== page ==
In cholinergic terminals, ACh is synthesized from choline and acetyl-CoA by choline acetyltransferase (ChAT; [135]). Reaction occurs in the cytoplasm, from which ACh is transported into synaptic vesicles by the vesicular ACh transporter (VAChT). ChAT and VAChT are also the main immunocytochemical markers of cholinergic neurons and fibers [136138]. They are regulated in a coordinated way, as the entire VAChT coding region is contained within the first ChAT intron, in chromosome 10 [139, 140]. Once released, ACh can activate nAChRs as well as mAChRs. The transmitter is then degraded extracellularly into choline and acetic acid, by cholinesterase enzymes. In neural tissue, the main such enzyme is acetylcholinesterase (AChE), although other cholinesterases, such as butyrylcholinesterase, exist in different tissues [135]. Choline is then taken up by the cholinergic terminals through high-affinity, Na+-dependent, choline transporters (ChoT, with a for choline of about 1–5 μM). These transporters have been cloned in 2000 ([141, 142], in which reference to earlier literature is found).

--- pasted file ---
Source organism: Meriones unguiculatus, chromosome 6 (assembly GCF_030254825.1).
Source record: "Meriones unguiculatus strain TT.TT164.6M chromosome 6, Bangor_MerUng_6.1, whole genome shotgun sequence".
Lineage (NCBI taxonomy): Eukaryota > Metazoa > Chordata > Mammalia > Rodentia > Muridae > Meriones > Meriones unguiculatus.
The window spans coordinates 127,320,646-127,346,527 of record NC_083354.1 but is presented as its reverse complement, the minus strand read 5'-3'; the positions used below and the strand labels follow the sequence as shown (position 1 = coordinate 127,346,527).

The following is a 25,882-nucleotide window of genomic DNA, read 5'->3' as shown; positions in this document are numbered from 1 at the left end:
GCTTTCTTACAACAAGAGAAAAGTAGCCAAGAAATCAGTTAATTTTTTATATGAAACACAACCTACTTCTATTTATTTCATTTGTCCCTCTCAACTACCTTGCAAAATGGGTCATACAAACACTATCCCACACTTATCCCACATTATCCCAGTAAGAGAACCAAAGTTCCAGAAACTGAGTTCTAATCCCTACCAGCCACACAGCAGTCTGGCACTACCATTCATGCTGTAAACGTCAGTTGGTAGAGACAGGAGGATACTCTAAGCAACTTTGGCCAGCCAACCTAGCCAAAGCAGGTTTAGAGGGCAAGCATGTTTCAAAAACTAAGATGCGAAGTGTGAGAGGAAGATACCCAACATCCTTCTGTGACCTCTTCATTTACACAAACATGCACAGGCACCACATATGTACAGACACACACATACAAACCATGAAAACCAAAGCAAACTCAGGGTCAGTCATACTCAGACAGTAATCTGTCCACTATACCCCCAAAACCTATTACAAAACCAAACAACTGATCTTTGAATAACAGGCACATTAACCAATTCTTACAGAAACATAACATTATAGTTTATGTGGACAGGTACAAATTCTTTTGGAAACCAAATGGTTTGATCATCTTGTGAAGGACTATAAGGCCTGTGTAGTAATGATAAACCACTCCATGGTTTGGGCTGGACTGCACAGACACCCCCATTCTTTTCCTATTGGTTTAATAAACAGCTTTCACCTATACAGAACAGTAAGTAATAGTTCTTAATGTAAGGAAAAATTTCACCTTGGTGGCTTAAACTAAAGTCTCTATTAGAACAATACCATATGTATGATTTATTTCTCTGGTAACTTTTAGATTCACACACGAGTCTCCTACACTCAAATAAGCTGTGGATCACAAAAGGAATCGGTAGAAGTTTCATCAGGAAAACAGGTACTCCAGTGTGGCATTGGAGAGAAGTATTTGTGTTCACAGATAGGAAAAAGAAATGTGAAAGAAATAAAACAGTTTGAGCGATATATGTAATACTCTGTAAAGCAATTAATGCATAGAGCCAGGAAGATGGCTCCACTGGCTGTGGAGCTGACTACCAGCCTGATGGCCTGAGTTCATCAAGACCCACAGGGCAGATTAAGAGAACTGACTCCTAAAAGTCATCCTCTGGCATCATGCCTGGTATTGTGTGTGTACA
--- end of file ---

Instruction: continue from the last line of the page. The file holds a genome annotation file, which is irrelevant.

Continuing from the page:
As discussed earlier, cholinergic fibers projecting from the mesopontine and basal forebrain nuclei profusely innervate the thalamus and cerebral cortex. ACh release cooperates with noradrenergic, histaminergic, and serotonergic transmission to increase the neocortical tone, sustain the awake state, and modulate synaptic plasticity [61, 143, 144]. ACh is also implicated in regulating the transitions between states with different level of vigilance [145, 146], included the switch between NREM and REM phases of sleep [59, 147].